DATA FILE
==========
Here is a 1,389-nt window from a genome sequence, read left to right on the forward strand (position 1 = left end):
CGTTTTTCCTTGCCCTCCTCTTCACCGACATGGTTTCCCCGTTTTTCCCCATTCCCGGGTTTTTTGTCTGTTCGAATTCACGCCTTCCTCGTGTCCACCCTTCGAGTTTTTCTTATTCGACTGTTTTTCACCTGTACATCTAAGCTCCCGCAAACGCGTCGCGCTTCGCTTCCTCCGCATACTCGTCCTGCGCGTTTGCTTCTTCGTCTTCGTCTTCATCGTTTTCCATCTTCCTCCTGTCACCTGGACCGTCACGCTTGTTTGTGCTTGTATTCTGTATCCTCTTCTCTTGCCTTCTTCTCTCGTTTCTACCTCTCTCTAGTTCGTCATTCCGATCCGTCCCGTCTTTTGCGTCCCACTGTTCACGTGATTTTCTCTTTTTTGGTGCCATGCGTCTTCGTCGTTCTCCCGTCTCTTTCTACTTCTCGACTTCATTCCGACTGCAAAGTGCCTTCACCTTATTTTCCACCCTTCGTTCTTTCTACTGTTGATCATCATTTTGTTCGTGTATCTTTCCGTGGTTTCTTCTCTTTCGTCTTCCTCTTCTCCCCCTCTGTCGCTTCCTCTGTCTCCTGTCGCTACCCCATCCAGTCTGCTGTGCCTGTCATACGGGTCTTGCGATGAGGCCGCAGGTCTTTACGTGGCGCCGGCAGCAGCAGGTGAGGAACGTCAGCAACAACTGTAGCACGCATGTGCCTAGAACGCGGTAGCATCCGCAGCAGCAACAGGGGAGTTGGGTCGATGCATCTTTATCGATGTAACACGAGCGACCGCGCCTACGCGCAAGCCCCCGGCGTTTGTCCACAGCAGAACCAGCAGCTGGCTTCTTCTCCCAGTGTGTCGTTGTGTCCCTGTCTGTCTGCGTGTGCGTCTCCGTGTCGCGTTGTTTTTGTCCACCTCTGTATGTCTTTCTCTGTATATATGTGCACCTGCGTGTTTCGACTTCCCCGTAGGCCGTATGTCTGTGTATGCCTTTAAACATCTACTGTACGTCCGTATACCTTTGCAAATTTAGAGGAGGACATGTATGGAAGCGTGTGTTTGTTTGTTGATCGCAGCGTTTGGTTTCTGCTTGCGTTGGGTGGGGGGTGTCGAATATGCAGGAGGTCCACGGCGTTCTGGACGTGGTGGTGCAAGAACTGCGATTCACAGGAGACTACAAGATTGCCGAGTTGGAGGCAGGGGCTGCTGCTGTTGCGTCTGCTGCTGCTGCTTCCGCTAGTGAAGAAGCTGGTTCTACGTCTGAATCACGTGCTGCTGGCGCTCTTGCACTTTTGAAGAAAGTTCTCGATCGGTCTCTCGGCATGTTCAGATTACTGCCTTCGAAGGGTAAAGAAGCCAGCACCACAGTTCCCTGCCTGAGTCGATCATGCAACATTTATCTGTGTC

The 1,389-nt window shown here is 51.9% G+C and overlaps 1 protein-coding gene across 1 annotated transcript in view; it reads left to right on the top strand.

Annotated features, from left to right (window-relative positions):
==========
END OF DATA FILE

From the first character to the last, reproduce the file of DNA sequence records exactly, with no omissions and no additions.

Here is a 1,389-nt window from a genome sequence, read left to right on the forward strand (position 1 = left end):
CGTTTTTCCTTGCCCTCCTCTTCACCGACATGGTTTCCCCGTTTTTCCCCATTCCCGGGTTTTTTGTCTGTTCGAATTCACGCCTTCCTCGTGTCCACCCTTCGAGTTTTTCTTATTCGACTGTTTTTCACCTGTACATCTAAGCTCCCGCAAACGCGTCGCGCTTCGCTTCCTCCGCATACTCGTCCTGCGCGTTTGCTTCTTCGTCTTCGTCTTCATCGTTTTCCATCTTCCTCCTGTCACCTGGACCGTCACGCTTGTTTGTGCTTGTATTCTGTATCCTCTTCTCTTGCCTTCTTCTCTCGTTTCTACCTCTCTCTAGTTCGTCATTCCGATCCGTCCCGTCTTTTGCGTCCCACTGTTCACGTGATTTTCTCTTTTTTGGTGCCATGCGTCTTCGTCGTTCTCCCGTCTCTTTCTACTTCTCGACTTCATTCCGACTGCAAAGTGCCTTCACCTTATTTTCCACCCTTCGTTCTTTCTACTGTTGATCATCATTTTGTTCGTGTATCTTTCCGTGGTTTCTTCTCTTTCGTCTTCCTCTTCTCCCCCTCTGTCGCTTCCTCTGTCTCCTGTCGCTACCCCATCCAGTCTGCTGTGCCTGTCATACGGGTCTTGCGATGAGGCCGCAGGTCTTTACGTGGCGCCGGCAGCAGCAGGTGAGGAACGTCAGCAACAACTGTAGCACGCATGTGCCTAGAACGCGGTAGCATCCGCAGCAGCAACAGGGGAGTTGGGTCGATGCATCTTTATCGATGTAACACGAGCGACCGCGCCTACGCGCAAGCCCCCGGCGTTTGTCCACAGCAGAACCAGCAGCTGGCTTCTTCTCCCAGTGTGTCGTTGTGTCCCTGTCTGTCTGCGTGTGCGTCTCCGTGTCGCGTTGTTTTTGTCCACCTCTGTATGTCTTTCTCTGTATATATGTGCACCTGCGTGTTTCGACTTCCCCGTAGGCCGTATGTCTGTGTATGCCTTTAAACATCTACTGTACGTCCGTATACCTTTGCAAATTTAGAGGAGGACATGTATGGAAGCGTGTGTTTGTTTGTTGATCGCAGCGTTTGGTTTCTGCTTGCGTTGGGTGGGGGGTGTCGAATATGCAGGAGGTCCACGGCGTTCTGGACGTGGTGGTGCAAGAACTGCGATTCACAGGAGACTACAAGATTGCCGAGTTGGAGGCAGGGGCTGCTGCTGTTGCGTCTGCTGCTGCTGCTTCCGCTAGTGAAGAAGCTGGTTCTACGTCTGAATCACGTGCTGCTGGCGCTCTTGCACTTTTGAAGAAAGTTCTCGATCGGTCTCTCGGCATGTTCAGATTACTGCCTTCGAAGGGTAAAGAAGCCAGCACCACAGTTCCCTGCCTGAGTCGATCATGCAACATTTATCTGTGTC

The 1,389-nt window shown here is 51.9% G+C and overlaps 1 protein-coding gene across 1 annotated transcript in view; it reads left to right on the top strand.

Annotated features, from left to right (window-relative positions):